Quarantine your infected users spreading malware
ge at linuxbox.org
Mon Feb 20 21:40:48 UTC 2006
Many ISP's who do care about issues such as worms, infected users
"spreading the love", etc. simply do not have the man-power to handle
all their infected users' population.
It is becoming more and more obvious that the answer may not be at the
ISP's doorstep, but the ISP's are indeed a critical part of the
solution. What their eventual role in user safety will be I can only
guess, but it is clear (to me) that this subject is going to become a
lot "hotter" in coming years.
Aunty Jane (like Dr. Alan Solomon (drsolly) likes to call your average
user) is your biggest risk to the Internet today, and how to fix the
user non of us have a good idea quite yet. Especially since it's not
quite one as I put in an Heinlein quote below.
Some who are user/broadband ISP's (not say, tier-1 and tier-2's who
would be against it: "don't be the Internet's Firewall") are blocking
ports such as 139 and 445 for a long time now, successfully preventing
many of their users from becoming infected. This is also an excellent
first step for responding to relevant outbreaks and halting their progress.
Philosophy aside, it works. It stops infections. Period.
Back to the philosophy, there are some other solutions as well. Plus,
should this even be done?
One of them has been around for a while, but just now begins to mature:
Quarantining your users.
Infected users quarantine may sound a bit harsh, but consider; if a user
is indeed infected and does "spread the joy" on your network as well as
others', and you could simply firewall him (or her) out of the world
(VLAN, other solutions which may be far better) letting him (or her) go
only to a web page explaining the problem to them, it's pretty nifty.
As many of us know, handling such users on tech support is not very
cost-effective to ISP's, as if a user makes a call the ISP already
losses money on that user. Than again, paying abuse desk personnel just
so that they can disconnect your users is losing money too.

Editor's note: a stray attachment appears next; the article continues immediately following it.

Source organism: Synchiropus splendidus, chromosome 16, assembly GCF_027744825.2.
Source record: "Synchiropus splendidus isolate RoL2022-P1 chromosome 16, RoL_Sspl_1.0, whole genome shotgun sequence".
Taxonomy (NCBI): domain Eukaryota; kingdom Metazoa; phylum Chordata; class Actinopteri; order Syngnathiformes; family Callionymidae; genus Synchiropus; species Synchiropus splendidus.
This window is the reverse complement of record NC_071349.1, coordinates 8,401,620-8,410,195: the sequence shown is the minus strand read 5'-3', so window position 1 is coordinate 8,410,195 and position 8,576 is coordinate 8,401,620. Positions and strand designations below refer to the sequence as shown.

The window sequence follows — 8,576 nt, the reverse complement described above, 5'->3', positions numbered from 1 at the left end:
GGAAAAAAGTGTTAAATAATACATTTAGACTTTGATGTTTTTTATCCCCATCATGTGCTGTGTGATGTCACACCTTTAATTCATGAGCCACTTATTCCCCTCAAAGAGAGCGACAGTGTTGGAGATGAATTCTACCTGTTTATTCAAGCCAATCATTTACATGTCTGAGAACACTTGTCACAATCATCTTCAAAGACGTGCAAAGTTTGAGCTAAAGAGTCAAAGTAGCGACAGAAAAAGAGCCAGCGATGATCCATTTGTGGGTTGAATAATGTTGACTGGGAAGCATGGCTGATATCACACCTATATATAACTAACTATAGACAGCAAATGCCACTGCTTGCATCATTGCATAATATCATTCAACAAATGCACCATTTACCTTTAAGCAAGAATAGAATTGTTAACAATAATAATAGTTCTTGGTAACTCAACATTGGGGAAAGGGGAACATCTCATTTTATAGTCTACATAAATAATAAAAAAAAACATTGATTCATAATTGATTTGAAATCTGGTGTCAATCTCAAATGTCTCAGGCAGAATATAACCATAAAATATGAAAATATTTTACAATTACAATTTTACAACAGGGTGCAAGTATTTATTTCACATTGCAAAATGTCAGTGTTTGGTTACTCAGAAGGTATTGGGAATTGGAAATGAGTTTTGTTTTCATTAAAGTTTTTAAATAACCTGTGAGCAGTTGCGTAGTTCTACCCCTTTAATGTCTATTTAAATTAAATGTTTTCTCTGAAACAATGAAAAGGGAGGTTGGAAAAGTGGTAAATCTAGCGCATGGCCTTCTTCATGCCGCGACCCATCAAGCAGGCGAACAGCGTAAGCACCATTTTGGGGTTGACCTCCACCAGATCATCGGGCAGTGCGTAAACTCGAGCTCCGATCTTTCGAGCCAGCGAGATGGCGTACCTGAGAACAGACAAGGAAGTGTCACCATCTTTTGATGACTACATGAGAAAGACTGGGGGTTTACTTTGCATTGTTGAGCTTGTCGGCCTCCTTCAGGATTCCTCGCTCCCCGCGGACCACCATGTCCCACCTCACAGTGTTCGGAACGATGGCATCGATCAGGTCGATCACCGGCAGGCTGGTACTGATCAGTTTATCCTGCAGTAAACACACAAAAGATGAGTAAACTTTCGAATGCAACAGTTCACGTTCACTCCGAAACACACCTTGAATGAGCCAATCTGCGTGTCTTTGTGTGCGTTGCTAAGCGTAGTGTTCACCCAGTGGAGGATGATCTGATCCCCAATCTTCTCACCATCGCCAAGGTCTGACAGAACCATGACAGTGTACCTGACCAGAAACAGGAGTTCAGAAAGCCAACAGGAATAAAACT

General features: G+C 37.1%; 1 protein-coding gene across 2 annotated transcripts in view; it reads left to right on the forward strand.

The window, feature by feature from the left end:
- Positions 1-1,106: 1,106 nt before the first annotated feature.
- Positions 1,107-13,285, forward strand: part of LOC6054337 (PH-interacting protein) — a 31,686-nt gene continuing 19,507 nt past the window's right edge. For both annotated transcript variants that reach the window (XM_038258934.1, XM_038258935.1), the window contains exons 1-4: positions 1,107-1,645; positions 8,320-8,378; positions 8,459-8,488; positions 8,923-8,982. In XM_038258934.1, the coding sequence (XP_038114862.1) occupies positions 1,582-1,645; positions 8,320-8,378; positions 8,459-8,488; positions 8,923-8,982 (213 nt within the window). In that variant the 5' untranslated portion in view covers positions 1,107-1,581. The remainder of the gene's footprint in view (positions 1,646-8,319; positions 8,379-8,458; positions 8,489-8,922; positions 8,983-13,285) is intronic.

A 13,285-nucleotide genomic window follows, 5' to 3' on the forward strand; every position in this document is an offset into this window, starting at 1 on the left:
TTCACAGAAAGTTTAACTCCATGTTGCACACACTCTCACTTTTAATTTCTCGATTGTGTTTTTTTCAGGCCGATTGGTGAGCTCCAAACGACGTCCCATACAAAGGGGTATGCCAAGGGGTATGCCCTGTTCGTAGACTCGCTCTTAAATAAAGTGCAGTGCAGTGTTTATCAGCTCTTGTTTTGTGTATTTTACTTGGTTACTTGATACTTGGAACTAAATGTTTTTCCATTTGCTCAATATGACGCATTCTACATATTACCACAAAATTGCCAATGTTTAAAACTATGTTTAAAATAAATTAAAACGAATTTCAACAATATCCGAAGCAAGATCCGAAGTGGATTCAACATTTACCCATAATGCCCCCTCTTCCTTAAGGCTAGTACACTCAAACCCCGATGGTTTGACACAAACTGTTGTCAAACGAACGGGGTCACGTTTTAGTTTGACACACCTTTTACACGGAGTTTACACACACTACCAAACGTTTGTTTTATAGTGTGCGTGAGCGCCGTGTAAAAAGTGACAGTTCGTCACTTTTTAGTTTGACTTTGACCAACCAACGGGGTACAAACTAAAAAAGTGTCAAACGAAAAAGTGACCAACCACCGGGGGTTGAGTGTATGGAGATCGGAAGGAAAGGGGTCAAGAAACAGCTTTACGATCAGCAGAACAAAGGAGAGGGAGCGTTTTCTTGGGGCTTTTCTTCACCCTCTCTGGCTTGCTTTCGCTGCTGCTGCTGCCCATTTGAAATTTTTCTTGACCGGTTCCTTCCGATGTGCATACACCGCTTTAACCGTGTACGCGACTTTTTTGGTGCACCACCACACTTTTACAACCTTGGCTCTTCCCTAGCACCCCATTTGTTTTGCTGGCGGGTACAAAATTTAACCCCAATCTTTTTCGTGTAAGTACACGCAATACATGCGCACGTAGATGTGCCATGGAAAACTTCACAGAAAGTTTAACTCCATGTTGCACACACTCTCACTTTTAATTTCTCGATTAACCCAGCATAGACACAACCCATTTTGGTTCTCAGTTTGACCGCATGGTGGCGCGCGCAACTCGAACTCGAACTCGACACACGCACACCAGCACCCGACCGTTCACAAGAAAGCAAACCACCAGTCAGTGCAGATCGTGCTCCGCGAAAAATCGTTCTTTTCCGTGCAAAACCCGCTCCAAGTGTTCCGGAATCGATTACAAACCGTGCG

Which one would you prefer?
Jose (Nazario) points to many interesting papers on the subject on his
Is it the ISP's place to do this? Should the ISP do this? Does the ISP
have a right to do this?
If the ISP is nice enough to do it, and users know the ISP might. Why not?
This (as well as port blocking) is more true for organizations other
than ISP's, but if they are indeed user/broadband ISP's, I see this as
both the effective and the ethical thing to do if the users are notified
this might happen when they sign their contracts. Then all the "don't be
the Internet's firewall" debate goes away.
I respect the "don't be the Internet's firewall issue", not only for the
sake of the cause but also because friends such as Steven Bellovin and
other believe in them a lot more strongly than I do. Bigger issues such
as the safety of the Internet exist now. That doesn't mean user rights
are to be ignored, but certainly so shouldn't ours, especially if these
are mostly unaffected?
I believe both are good and necessary solutions, but every organization
needs to choose what is best for it, rather than follow some
pre-determined blueprint. What's good for one may be horrible for another.
"You don't approve? Well too bad, we're in this for the species boys and
girls. It's simple numbers, they have more and every day I have to make
decisions that send hundreds of people, like you, to their deaths." --
Carl Jenkins, Starship Trooper, the movie.
I don't think the second part of the quote is quite right (to say the
least), but I felt bad leaving it out, it's Heinlein after all... anyone
who claims he is a fascist though will have to deal with me. :)
This isn't only about users, it's about the bad guys and how they
out-number us, too. They have far better cooperation to boot.
There are several such products around and they have been discussed here
on NANOG before, but I haven't tried them myself as of yet, so I can't
really recommend any of them. Can you?
I'll update on these as I find out more on: http://blogs.securiteam.com
This write-up can be found here:
"Out of the box is where I live".
-- Cara "Starbuck" Thrace, Battlestar Galactica.
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